Harris said the she was afraid to make a complaint. “There are consequences when you go above your coach,” she said.

During her freshman year, Harris said that Portland told her and other players not to associate with a player who Portland said was a lesbian, a practice of Portland’s reported in an article in 1991. “She told all of us,” Harris said. “It was like an unwritten rule.” Pearl Harris still remembers the phone call she got from Portland. “She said she had proof this player was gay, and she didn’t want her to influence other players,” Pearl Harris said. “She wanted  the parents’ support.” Last year, Jennifer Harris said, her teammates told her that Portland said players should stop associating with Harris, even though Harris says she is not a lesbian, and that Portland also “warned” the team about two other players she suspected were lesbians. All three of the players have left Penn State.

Karen Doering, a lawyer with National Center for Lesbian Rights, said that Harris never made a complaint within the university because the power dynamic between coaches and players is such that players feel they are putting their playing careers and scholarships on the line by speaking up. Doering noted that, in response to a  discrimination complaint by a softball player at the University of Florida last year, that institution now informs athletes that they should feel free to make grievances about coaches to offices outside of the athletics department. Said Lynda Tealer, the associate athletic director for women’s administration at Florida, “it’s in case they don’t feel comfortable going to somebody in athletics.”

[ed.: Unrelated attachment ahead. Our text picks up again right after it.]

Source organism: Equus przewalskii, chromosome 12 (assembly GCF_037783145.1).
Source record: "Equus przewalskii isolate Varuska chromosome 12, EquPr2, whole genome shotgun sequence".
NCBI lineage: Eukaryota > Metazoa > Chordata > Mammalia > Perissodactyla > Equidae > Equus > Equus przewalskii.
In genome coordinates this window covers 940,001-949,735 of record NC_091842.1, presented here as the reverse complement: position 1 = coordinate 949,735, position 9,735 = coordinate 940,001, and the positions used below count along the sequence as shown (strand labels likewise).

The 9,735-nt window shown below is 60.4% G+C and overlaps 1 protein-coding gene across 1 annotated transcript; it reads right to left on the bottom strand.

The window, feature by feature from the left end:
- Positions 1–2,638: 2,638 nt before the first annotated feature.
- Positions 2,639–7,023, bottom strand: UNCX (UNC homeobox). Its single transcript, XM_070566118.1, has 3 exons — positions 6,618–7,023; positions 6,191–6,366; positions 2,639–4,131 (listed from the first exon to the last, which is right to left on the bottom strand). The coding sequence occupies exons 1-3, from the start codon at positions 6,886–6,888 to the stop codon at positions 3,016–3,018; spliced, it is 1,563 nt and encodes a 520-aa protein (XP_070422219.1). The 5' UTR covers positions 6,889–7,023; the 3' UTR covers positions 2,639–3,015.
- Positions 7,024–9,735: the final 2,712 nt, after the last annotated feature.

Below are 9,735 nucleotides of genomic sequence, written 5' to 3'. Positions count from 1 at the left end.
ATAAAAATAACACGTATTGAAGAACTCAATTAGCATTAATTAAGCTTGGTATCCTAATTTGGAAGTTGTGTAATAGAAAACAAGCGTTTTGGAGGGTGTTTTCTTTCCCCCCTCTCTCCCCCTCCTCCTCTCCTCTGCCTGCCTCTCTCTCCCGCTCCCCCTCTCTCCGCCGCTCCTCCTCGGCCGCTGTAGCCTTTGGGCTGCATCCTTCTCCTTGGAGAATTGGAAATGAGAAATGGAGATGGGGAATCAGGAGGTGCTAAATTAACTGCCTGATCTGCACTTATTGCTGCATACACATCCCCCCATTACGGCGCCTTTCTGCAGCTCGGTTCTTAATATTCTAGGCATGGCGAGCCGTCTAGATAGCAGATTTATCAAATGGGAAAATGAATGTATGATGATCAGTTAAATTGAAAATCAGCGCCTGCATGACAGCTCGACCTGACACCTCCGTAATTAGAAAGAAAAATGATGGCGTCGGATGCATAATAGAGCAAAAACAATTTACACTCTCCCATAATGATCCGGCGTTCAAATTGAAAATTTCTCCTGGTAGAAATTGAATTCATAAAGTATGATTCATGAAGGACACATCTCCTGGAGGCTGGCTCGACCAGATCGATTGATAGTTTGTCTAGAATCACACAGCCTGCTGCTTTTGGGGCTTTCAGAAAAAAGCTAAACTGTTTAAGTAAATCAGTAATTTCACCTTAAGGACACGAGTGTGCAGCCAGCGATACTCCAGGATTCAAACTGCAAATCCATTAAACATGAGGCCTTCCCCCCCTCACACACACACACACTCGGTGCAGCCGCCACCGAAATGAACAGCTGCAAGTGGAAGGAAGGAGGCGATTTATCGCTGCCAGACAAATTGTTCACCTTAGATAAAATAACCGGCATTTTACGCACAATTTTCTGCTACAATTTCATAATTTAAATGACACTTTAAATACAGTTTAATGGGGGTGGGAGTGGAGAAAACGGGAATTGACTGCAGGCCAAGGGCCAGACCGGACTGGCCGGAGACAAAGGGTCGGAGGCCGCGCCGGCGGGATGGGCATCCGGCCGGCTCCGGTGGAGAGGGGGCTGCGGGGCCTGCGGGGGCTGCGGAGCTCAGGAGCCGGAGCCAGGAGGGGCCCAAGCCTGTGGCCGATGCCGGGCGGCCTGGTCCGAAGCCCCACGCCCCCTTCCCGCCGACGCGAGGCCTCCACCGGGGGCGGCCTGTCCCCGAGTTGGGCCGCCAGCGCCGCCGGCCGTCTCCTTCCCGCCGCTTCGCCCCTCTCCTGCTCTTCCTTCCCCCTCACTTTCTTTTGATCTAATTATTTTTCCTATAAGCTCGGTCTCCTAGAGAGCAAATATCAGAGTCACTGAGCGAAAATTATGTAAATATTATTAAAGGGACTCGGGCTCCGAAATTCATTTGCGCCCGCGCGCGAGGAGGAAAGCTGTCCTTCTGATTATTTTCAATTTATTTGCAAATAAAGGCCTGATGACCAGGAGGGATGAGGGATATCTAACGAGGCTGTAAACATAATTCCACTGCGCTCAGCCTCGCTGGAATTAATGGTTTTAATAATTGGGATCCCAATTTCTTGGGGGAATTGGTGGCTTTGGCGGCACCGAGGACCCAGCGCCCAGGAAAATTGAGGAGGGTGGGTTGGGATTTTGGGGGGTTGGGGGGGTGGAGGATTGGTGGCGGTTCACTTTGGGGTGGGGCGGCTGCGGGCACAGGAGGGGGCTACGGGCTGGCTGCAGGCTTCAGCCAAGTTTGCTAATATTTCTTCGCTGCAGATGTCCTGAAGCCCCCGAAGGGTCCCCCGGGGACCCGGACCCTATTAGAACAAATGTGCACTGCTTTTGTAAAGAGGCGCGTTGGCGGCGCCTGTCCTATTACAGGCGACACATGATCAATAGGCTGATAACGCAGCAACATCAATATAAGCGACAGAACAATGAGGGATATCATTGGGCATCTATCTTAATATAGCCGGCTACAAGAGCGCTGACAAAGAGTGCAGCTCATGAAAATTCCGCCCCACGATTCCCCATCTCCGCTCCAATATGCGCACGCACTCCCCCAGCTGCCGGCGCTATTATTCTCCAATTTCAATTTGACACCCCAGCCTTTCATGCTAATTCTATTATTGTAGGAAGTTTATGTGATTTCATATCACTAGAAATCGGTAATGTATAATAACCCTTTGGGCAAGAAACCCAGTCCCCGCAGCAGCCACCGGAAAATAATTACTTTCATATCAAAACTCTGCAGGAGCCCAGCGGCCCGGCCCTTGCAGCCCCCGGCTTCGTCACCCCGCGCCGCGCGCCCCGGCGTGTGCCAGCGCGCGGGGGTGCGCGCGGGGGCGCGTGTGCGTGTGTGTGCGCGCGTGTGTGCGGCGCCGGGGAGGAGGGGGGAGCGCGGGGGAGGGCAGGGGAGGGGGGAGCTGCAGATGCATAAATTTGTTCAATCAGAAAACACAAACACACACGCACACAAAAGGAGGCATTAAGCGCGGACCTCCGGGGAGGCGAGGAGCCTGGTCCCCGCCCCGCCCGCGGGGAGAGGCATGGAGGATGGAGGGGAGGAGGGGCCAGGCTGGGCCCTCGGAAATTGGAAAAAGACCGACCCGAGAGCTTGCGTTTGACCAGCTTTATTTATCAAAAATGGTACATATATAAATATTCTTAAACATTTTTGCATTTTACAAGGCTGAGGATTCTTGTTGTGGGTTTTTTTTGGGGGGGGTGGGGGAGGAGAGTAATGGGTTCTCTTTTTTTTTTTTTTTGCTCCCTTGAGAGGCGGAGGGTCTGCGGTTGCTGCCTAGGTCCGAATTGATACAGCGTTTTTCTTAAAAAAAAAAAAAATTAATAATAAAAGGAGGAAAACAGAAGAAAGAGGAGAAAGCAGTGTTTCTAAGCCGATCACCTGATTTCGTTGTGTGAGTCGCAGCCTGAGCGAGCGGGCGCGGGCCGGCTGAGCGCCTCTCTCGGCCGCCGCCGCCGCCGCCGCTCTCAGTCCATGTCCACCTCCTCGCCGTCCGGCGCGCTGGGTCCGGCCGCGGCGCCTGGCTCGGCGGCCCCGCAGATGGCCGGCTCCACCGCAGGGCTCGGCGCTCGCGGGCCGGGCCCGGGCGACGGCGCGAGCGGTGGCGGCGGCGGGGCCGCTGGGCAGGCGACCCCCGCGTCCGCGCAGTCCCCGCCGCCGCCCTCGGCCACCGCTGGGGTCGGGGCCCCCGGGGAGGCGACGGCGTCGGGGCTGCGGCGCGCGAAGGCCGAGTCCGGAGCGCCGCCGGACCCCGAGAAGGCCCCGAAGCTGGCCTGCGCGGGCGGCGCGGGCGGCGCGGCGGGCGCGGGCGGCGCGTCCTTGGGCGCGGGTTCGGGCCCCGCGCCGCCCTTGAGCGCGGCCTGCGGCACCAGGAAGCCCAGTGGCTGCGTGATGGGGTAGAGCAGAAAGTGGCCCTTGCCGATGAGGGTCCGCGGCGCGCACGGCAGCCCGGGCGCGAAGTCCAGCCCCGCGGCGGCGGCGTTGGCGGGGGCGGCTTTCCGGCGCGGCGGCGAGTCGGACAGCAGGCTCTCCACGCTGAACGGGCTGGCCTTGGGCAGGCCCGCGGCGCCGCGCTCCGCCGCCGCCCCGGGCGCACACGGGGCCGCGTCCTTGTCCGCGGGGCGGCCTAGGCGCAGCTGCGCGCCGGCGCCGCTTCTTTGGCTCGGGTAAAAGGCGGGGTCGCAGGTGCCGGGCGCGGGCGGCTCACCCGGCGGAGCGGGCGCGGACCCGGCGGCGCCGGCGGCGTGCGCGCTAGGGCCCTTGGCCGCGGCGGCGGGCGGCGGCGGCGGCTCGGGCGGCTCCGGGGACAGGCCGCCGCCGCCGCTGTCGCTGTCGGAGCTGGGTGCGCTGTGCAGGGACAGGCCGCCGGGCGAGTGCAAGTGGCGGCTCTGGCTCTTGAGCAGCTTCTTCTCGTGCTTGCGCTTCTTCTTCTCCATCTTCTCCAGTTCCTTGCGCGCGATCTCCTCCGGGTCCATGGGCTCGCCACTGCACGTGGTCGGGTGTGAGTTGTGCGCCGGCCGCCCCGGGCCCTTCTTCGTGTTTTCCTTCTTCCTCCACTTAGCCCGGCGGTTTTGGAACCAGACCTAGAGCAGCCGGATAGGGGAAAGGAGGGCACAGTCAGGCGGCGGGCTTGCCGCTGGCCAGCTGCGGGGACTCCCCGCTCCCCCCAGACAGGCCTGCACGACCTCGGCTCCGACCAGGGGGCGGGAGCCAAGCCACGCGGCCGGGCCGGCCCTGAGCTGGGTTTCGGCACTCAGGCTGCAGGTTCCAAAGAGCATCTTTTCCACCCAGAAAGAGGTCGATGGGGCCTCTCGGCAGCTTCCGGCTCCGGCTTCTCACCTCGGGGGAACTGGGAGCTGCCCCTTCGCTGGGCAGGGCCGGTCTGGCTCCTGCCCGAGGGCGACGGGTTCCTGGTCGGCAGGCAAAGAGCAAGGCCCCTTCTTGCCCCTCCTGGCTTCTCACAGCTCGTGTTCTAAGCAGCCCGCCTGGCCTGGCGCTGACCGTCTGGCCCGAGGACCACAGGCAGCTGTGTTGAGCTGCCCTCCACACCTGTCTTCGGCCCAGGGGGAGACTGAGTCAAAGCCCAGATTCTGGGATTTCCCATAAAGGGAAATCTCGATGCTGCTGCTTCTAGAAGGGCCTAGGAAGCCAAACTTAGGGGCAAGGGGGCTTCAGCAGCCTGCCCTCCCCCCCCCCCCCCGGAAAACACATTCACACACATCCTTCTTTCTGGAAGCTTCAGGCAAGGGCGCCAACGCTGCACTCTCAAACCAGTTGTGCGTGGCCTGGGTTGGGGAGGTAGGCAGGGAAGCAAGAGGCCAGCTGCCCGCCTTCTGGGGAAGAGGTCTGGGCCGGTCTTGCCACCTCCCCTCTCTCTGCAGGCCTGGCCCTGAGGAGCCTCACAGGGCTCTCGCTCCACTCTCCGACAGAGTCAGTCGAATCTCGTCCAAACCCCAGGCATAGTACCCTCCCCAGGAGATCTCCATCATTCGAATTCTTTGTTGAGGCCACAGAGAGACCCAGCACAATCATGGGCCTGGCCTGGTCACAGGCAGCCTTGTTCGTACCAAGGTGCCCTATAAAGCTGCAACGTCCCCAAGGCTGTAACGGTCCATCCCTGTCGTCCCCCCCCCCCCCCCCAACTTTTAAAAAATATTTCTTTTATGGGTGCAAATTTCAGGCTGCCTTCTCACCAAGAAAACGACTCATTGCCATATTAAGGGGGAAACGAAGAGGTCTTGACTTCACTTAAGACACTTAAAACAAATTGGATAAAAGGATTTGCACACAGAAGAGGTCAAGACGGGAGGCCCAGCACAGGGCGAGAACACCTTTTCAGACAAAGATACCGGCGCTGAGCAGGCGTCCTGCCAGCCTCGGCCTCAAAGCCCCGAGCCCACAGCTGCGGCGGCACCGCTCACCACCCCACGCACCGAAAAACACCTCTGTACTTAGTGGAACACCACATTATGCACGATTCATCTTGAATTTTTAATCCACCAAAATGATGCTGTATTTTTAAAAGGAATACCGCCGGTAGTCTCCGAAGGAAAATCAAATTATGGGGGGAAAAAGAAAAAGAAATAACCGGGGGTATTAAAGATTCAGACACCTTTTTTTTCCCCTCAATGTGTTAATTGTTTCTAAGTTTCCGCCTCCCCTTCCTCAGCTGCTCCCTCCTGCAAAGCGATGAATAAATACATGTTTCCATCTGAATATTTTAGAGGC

Doering hopes that Penn State will consider making its grievance procedures better known to student-athletes. If insufficient action is taking, Doering said she will not hesitate to take the matter to court, “where it will be painful for everybody involved.”

Mahon said that he thought the issue was more a question of whether Portland violated university policy, and that he was not sure the legal threat has much strength. Pennsylvania does not have a law specifically barring all discrimination based on sexual orientation.

But Doering said that, while she was not aware of any cases involving college athletics, she said there have been cases of high school students who have won in court under “equal protection clauses,” she said, and noted that the U.S. Supreme Court has ruled that an employee could not be discriminated against for not conforming to gender stereotypes.

Harris was released from her scholarship commitments by Penn State last year after Portland told her she would not be invited back, but gave no reason, an event documented in a letter Harris got from the university. She has since transferred to James Madison University, where she is a member of the basketball team. According to her mother, though, even though she left Penn State, she followed up with the issue when alumni referred her to the lesbian rights group because “she has a cousin and a niece who want to play at Penn State,” Pearl Harris said, “and Jen decided the behavior she had to go through isn’t right.”

Jennifer Harris added that she has been getting a lot of support from people who know about the “unwritten rule,” and said that “there are people who think I’m just trying to get revenge. I just don’t want anybody else to go through this.”